# Three quarks for you!

Neutrons and protons, which make up the nuclei of atoms, are themselves made up of smaller particles called quarks. A proton is made of two "up" quarks and one "down" quark while a neutron is made of two down quarks and one up quark. Quarks have an interesting property called confinement, in that no single quark can be isolated and observed. We can still measure their properties such as mass in accelerators, but there's a simple way to get an estimate of mass differences between quarks using elementary electromagnetism and the masses of the neutron and proton. How much heavier is the down quark than the up quark in kilograms, if the the mass difference between the neutron and proton is due to the different total quark masses and the different electrostatic energy?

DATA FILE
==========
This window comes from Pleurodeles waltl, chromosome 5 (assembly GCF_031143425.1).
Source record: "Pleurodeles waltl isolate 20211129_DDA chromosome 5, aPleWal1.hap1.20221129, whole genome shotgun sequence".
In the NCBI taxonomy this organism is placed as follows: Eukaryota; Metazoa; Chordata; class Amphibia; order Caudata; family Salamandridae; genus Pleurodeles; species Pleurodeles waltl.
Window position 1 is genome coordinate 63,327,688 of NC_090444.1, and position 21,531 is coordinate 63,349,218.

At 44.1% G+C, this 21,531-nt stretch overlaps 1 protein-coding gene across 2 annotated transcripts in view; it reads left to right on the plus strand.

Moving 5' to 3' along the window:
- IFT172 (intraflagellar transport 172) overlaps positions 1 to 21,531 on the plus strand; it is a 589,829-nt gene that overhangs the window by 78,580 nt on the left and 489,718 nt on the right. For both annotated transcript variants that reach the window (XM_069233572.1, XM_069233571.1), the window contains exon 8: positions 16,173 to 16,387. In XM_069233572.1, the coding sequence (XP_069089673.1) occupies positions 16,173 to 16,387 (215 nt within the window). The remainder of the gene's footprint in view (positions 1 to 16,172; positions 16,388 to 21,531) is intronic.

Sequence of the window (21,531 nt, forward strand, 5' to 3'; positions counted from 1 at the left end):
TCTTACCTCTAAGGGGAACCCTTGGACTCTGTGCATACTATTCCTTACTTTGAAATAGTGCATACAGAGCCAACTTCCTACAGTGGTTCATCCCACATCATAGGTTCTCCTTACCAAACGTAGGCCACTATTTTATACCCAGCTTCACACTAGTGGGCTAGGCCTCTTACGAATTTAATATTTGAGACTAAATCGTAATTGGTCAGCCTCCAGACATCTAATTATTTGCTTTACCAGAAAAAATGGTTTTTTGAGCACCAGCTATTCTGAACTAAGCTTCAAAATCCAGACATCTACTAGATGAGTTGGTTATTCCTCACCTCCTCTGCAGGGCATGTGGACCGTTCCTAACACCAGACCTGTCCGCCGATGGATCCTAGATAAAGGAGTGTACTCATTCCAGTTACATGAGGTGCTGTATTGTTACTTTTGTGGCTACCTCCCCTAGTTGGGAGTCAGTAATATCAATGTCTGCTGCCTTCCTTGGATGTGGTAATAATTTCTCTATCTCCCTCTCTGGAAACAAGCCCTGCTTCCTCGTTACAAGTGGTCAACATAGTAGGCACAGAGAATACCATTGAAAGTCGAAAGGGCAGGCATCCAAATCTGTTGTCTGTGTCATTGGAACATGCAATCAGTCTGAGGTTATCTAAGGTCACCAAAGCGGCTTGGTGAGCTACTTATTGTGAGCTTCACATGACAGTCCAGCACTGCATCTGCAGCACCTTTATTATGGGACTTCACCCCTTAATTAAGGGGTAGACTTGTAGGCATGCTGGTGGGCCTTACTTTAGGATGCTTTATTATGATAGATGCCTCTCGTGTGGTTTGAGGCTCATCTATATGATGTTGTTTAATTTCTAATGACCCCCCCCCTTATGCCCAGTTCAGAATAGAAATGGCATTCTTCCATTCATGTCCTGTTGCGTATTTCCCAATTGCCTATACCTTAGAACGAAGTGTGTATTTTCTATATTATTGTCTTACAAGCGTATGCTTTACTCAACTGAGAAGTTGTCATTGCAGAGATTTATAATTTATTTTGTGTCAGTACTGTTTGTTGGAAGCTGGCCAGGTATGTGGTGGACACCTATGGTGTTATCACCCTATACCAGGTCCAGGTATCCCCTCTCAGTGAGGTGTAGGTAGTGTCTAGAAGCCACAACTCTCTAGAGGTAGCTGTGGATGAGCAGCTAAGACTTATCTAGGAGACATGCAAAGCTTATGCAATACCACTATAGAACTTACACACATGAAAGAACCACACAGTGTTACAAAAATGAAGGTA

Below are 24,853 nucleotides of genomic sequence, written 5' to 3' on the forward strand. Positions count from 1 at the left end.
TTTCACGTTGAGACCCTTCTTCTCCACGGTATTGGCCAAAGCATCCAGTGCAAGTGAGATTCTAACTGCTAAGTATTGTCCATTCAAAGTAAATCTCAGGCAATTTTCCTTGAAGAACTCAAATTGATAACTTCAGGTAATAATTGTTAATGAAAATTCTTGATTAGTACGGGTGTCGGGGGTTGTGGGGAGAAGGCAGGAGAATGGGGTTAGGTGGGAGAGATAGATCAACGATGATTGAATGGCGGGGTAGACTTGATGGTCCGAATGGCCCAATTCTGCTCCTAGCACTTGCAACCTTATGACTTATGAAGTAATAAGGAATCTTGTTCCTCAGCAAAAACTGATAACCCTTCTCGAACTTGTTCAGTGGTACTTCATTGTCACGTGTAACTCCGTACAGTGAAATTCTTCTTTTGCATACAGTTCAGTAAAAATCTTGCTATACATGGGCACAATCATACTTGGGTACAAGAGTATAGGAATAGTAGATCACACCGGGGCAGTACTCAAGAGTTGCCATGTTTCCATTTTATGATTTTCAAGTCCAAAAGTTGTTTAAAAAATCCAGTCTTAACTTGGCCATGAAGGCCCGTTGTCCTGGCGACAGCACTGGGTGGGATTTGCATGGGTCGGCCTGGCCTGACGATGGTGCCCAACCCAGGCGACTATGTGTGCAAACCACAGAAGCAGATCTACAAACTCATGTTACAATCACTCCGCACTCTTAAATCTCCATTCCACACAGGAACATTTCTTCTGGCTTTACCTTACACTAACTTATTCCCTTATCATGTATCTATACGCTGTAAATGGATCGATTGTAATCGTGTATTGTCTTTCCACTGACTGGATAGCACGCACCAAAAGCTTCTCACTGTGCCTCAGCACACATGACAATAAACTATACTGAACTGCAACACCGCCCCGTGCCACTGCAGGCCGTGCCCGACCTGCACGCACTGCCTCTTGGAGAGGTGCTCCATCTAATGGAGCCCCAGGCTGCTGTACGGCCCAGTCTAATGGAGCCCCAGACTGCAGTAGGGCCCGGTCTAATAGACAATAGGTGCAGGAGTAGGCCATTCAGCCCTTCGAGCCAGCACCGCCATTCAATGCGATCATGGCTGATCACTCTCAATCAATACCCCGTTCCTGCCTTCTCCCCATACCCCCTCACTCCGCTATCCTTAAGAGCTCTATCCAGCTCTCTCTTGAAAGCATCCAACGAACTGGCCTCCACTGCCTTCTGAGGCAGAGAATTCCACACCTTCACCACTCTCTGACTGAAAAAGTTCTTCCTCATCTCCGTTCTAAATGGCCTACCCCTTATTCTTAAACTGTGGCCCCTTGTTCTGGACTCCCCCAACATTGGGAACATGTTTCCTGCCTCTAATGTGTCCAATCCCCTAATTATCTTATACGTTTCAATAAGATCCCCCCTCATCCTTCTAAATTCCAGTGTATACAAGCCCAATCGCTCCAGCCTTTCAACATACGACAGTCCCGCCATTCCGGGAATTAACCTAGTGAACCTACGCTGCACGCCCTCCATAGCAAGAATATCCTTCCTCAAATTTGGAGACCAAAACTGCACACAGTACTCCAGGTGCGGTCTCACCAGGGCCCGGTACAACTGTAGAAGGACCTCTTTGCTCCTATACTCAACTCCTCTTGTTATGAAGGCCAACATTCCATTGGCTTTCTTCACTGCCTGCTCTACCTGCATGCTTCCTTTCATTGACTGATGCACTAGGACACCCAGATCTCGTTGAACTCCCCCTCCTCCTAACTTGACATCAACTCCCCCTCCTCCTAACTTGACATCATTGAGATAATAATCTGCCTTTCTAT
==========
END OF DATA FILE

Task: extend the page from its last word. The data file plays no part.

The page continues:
To convert energy into mass and vice versa, use $E=mc^2$.

Details and assumptions

• The neutron is heavier than the proton by $2.306 \times 10^{-30}~kg$.
• The electrostatic constant is $K=9 \times 10^9~Nm^2/C^2$.
• The speed of light is $3 \times 10^8$ m/s.
• The down quark has a charge $q_d=e/3$ and the up quark has a charge $q_u=-2e/3$, where $e$ is the charge on an electron, $e=-1.602 \times 10^{-19}$ Coulombs.
• Quarks can be treated as point charges and the distance between quarks in a proton or neutron is about $r=10^{-15}~m$.
• The real answer is around 2 to 3 $\times 10^{-30}~kg$, so as you will see we're going to get pretty close.
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